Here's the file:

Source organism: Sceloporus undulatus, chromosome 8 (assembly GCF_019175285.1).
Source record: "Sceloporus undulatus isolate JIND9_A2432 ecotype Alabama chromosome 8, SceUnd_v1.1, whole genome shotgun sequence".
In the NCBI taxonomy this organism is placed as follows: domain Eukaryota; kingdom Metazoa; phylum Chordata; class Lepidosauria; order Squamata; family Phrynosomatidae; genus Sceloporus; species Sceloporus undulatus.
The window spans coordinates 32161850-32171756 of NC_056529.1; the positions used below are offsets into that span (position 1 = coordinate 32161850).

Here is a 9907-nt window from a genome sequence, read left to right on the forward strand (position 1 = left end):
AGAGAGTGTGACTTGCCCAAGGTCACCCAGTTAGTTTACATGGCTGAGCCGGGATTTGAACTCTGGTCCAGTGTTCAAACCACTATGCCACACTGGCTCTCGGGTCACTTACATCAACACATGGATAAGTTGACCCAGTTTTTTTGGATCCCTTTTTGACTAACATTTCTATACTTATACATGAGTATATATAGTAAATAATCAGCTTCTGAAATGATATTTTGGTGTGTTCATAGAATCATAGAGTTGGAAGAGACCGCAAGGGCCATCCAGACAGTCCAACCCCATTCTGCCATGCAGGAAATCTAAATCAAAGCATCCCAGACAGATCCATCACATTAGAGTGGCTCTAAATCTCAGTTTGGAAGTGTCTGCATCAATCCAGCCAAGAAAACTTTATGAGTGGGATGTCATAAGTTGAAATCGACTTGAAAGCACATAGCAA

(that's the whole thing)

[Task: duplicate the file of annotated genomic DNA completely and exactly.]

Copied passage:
Source organism: Sceloporus undulatus, chromosome 8 (assembly GCF_019175285.1).
Source record: "Sceloporus undulatus isolate JIND9_A2432 ecotype Alabama chromosome 8, SceUnd_v1.1, whole genome shotgun sequence".
In the NCBI taxonomy this organism is placed as follows: domain Eukaryota; kingdom Metazoa; phylum Chordata; class Lepidosauria; order Squamata; family Phrynosomatidae; genus Sceloporus; species Sceloporus undulatus.
The window spans coordinates 32161850-32171756 of NC_056529.1; the positions used below are offsets into that span (position 1 = coordinate 32161850).

Here is a 9907-nt window from a genome sequence, read left to right on the forward strand (position 1 = left end):
AGAGAGTGTGACTTGCCCAAGGTCACCCAGTTAGTTTACATGGCTGAGCCGGGATTTGAACTCTGGTCCAGTGTTCAAACCACTATGCCACACTGGCTCTCGGGTCACTTACATCAACACATGGATAAGTTGACCCAGTTTTTTTGGATCCCTTTTTGACTAACATTTCTATACTTATACATGAGTATATATAGTAAATAATCAGCTTCTGAAATGATATTTTGGTGTGTTCATAGAATCATAGAGTTGGAAGAGACCGCAAGGGCCATCCAGACAGTCCAACCCCATTCTGCCATGCAGGAAATCTAAATCAAAGCATCCCAGACAGATCCATCACATTAGAGTGGCTCTAAATCTCAGTTTGGAAGTGTCTGCATCAATCCAGCCAAGAAAACTTTATGAGTGGGATGTCATAAGTTGAAATCGACTTGAAAGCACATAGCAA